Passiflora incarnata fruits are green, even when ripe. But you can tell that they are ripened because they change from a deep emerald green to a pale yellow-green in color. The skin on an immature fruit feels a little more firm and rigid. But ripe ones get a little more delicate and softer to the touch When the fruits are completely ripe, they will drop off of the vine. You can simply pick them up to harvest! If you see any that have begun to shrivel, I suggest eating them right away. If you wait too long they may get overripe.
There is a significant variability in the size of fruits from maypop Passiflora incarnata. Some fruits may be extremely small, perhaps only 1" x 1.25" in size. However, the very same plant can produce rather large passion fruits. I've personally measured one that was 2 x 2.625 inches! It weighed a whopping 45 grams. Much of the size differential depends on how well the flower had been pollinated. However, it's possible to compare 2 fruits that are exactly the same size. Yet, one fruit might weigh quite a bit more. It may be full of pulp while the other one has a very large air pocket.
To eat the passion fruits, you simply pinch the soft outer skin and tear them open. Then you can scoop out the soft pulp. If there is a bit of white membrane surrounding the pulp you can just pull it away. Try swooshing the pulp around in your mouth and just swallow it whole, with seeds intact. The seeds are large and very hard. Technically, you could bite down on them, making a very loud crunch. But I prefer not to bite into the seeds, because I would rather not break a tooth!
The fruits are very aromatic. They have a sweet tropical smell. The pulp is squishy and juicy. I agree with Lee Riech who claims that it tastes like Hawaiian punch! I've also been told that maypop passion fruits taste like "a cross between a banana and kiwi." Or even "like jello candy." Regardless of your impression, most people agree that the fruit is delicious and it is easy to eat out of hand.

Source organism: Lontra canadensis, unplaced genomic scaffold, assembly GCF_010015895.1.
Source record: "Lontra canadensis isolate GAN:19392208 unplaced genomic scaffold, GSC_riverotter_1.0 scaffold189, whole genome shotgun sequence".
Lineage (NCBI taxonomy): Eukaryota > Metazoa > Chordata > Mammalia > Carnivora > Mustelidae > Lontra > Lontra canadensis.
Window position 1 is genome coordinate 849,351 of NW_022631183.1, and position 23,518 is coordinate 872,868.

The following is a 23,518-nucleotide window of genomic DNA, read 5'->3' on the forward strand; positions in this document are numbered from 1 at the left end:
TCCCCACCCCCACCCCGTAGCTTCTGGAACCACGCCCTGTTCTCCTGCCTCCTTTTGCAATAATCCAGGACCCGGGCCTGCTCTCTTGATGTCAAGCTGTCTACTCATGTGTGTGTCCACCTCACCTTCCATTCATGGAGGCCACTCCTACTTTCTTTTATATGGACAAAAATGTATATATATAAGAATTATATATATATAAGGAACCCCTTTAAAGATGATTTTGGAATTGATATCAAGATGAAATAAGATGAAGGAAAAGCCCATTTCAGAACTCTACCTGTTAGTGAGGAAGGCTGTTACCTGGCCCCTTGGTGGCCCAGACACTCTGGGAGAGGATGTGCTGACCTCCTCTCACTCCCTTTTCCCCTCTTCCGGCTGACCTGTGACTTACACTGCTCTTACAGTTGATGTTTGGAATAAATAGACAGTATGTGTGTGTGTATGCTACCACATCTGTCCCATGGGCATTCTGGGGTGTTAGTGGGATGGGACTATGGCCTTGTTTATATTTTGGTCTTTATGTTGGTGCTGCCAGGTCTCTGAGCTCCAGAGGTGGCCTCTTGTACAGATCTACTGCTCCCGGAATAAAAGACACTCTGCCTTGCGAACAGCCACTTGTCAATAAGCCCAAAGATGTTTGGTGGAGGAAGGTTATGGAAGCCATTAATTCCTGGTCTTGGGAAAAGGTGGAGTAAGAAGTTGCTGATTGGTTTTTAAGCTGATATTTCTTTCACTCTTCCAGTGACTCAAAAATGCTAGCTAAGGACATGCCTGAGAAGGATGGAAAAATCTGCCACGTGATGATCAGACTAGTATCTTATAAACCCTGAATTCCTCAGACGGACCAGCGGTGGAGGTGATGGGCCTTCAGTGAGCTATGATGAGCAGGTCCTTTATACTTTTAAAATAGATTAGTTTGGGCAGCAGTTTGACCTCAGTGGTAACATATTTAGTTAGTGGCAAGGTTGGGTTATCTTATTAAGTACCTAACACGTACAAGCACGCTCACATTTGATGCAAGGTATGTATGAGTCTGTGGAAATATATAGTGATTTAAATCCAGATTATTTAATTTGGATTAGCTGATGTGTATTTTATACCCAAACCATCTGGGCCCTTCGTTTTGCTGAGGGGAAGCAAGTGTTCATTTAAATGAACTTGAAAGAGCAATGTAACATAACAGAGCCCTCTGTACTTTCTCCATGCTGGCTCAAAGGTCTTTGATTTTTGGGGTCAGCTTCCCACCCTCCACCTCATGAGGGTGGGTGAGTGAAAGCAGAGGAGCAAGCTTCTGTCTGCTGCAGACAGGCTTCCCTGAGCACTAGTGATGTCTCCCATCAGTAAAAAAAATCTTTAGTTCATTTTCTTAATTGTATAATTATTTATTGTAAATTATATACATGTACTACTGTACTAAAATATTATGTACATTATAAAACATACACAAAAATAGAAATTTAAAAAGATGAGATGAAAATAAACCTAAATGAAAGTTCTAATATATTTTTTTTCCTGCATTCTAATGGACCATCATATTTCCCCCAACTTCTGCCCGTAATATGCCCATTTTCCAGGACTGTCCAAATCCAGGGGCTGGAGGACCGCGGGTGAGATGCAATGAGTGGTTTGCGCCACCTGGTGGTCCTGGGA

Problems with Growing Passionfruit Vines:
Some sources claim the passionfruit vine is a serious fire hazard. Despite my best efforts, I've seen NO studies that actually demonstrate this. I cannot find any published literature establishing that passifloras are "extremely" flammable. Any sites that make reference of this, are completely devoid of credible references to back up that claim.
WILDFIRE RISKS OF VEGETATION: It's important to understand that most vegetation has the potential to become flammable. This especially applies to dead vegetation. However, even living plants can become fuel sources for fires if they are allowed to dry out during times of drought. A plant may be well watered, but it can dry out quite quickly when subjected to the extremely high temperatures associated with wildfires. Once the foliage has become desiccated, it can be ignited much more easily. But this applies to nearly all plantings, not just ones that are classified as "flammable."